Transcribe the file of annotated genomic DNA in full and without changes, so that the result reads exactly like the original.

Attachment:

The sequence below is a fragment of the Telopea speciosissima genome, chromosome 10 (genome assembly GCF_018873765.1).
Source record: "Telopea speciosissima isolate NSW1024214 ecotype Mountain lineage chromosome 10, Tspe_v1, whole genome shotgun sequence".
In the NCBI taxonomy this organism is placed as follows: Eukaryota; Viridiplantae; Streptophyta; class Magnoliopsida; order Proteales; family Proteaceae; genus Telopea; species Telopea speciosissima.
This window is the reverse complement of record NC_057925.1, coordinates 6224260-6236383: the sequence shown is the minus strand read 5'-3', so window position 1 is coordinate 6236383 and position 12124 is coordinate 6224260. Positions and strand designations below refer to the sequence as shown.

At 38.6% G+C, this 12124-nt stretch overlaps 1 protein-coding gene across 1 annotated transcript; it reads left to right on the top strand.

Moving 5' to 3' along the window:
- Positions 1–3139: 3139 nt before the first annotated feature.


The sequence below is a fragment of the Telopea speciosissima genome, chromosome 10 (genome assembly GCF_018873765.1).
Source record: "Telopea speciosissima isolate NSW1024214 ecotype Mountain lineage chromosome 10, Tspe_v1, whole genome shotgun sequence".
In the NCBI taxonomy this organism is placed as follows: Eukaryota; Viridiplantae; Streptophyta; class Magnoliopsida; order Proteales; family Proteaceae; genus Telopea; species Telopea speciosissima.
This window is the reverse complement of record NC_057925.1, coordinates 6224260-6236383: the sequence shown is the minus strand read 5'-3', so window position 1 is coordinate 6236383 and position 12124 is coordinate 6224260. Positions and strand designations below refer to the sequence as shown.

At 38.6% G+C, this 12124-nt stretch overlaps 1 protein-coding gene across 1 annotated transcript; it reads left to right on the top strand.

Moving 5' to 3' along the window:
- Positions 1–3139: 3139 nt before the first annotated feature.